Movie Review: Fear Street: 1666

fear street 1666This past weekend brought with it the end of Netflix’s horror trilogy experiment. On July 2 they began releasing one new movie each week, beginning in 1994, then heading back to 1978, and now wrapping up by traveling all the way back to the beginning of the curse on the town of Shadyside in 1666. It’s not the first time that a movie and its sequels have all been filmed at roughly the same time, but it is the first I am aware of in which they were put out into the world in such rapid succession. Netflix is typically very cagey about releasing viewer numbers, so we may never know if the strategy has paid off for the streamer, but has it has paid off for us, the viewers? Well, mostly.

Things again begin with the survivors in 1994 trying to figure out how to put a stop to the curse. They believe they’ve figured it out after learning about the events of 1978 in the last go-round and reuniting Sarah Fier’s severed hand with the rest of her corpse. This causes Deena (Kiana Madeira) to have an extended vision of the events that took place in the original settlement that would eventually split into Shadyside and Sunnyvale in 1666. Sarah is herself just a teenager, and has begun to fall in love with the village Pastor’s daughter Hannah (Olivia Scott Welch). One night on their way to a party in the woods, the two girls, along with their friend Lizzie (Julia Rehwald), sneak into the hut of a woman rumored to be a witch, and Sarah stumbles upon a book of dark magic before being chased out by said woman. The next day, dark and mysterious events begin to unfold around the community, leading some to begin looking for someone to blame. Those who are aware of Sarah and Hannah’s relationship invent stories to implicate them as the guilty parties and the town immediately begins to hunt the pair down.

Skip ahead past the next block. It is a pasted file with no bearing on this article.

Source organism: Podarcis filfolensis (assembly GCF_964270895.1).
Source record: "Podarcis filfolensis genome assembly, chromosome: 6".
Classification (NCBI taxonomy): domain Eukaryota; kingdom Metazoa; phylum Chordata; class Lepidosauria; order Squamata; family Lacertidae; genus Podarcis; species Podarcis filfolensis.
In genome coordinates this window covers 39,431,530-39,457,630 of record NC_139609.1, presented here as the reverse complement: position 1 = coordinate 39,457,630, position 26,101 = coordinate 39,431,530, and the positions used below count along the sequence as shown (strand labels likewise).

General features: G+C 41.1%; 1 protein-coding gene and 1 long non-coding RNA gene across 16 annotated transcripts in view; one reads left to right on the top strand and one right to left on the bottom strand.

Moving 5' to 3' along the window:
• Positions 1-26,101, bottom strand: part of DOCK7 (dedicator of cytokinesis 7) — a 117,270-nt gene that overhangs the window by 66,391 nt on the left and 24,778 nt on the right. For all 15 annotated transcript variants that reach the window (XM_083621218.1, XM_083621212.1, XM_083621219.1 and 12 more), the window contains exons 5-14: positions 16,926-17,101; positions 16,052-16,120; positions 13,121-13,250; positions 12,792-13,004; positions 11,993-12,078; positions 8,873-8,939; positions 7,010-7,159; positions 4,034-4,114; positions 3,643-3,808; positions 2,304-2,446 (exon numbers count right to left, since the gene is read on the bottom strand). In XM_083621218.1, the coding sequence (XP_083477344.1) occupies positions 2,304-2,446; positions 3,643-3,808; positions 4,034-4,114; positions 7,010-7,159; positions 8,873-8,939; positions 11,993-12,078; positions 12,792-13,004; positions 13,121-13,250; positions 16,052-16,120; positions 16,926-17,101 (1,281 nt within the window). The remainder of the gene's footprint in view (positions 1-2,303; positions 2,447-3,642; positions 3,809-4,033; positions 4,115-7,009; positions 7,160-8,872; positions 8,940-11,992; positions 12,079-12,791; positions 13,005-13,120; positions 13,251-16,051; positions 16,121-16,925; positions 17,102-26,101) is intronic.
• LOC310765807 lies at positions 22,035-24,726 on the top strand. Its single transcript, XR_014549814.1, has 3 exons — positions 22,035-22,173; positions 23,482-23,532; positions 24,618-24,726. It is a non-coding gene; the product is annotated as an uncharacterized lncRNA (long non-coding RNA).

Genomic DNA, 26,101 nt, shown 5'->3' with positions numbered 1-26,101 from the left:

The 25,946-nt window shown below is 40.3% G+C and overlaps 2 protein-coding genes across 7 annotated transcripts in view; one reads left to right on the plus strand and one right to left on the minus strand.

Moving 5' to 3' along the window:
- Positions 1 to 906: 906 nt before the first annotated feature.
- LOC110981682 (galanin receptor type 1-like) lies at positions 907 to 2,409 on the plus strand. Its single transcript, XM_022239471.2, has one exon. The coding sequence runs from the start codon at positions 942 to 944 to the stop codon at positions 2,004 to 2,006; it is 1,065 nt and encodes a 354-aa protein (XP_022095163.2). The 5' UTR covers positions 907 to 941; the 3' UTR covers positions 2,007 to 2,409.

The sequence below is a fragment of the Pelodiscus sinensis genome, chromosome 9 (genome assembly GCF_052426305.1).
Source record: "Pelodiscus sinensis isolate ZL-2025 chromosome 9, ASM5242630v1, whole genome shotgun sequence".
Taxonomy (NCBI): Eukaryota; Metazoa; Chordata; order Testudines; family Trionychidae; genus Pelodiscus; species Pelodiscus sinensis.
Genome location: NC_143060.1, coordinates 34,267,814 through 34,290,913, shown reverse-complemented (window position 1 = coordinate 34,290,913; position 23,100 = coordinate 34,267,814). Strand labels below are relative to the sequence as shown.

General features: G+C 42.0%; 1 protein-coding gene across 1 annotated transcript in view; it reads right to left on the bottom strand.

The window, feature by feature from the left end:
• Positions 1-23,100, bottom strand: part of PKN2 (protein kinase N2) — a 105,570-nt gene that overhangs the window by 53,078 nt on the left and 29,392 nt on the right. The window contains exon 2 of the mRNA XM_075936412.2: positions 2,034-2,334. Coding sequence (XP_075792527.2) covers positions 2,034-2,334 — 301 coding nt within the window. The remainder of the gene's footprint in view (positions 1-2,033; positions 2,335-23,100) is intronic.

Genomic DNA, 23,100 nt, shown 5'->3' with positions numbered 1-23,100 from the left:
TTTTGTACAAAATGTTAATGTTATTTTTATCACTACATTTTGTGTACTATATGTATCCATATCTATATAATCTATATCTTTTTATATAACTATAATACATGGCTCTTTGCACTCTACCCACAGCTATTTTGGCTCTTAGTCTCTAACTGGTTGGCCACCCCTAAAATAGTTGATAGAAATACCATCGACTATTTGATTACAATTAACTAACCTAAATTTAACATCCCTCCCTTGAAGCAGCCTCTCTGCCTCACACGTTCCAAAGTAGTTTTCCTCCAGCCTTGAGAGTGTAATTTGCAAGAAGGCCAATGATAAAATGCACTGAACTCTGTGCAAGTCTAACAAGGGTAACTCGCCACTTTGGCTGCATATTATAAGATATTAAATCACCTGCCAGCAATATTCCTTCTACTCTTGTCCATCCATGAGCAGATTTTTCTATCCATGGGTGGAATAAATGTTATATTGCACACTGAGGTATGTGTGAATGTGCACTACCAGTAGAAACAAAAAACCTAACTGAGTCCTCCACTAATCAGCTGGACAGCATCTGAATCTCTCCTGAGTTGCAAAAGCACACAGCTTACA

The cast once again does a great job, and interestingly most of the settlement’s residents are very ably portrayed by the same actors we saw in the prior two movies. The decision to do that really helps to tie everything together by both making familial ties easier to identify and also in hinting at deeper themes of how our actions can ripple through time. There is a good amount of time devoted to character development at the beginning again, but this one does seem to get to the action much faster. Some of the witchcraft carried out on the town is genuinely disturbing, and this quickly becomes the most suspenseful installment in the series once things take the form of a more horror focused take on Arthur Miller’s The Crucible. After Deena learns the truth of the curse and reawakens back in 1994 with a plan to end it once and for all, we are treated to a satisfyingly scary finale that smartly reuses some of the locations from the first two films. I still don’t think the trilogy is the best the genre has to offer, but this last movie is easily the best of the bunch. ★★★★

Available on Netflix with a subscription.

★★★★★ = Excellent | ★★★★ = Very Good | ★★★ = Good | ★★ = Fair | ★ = Poor

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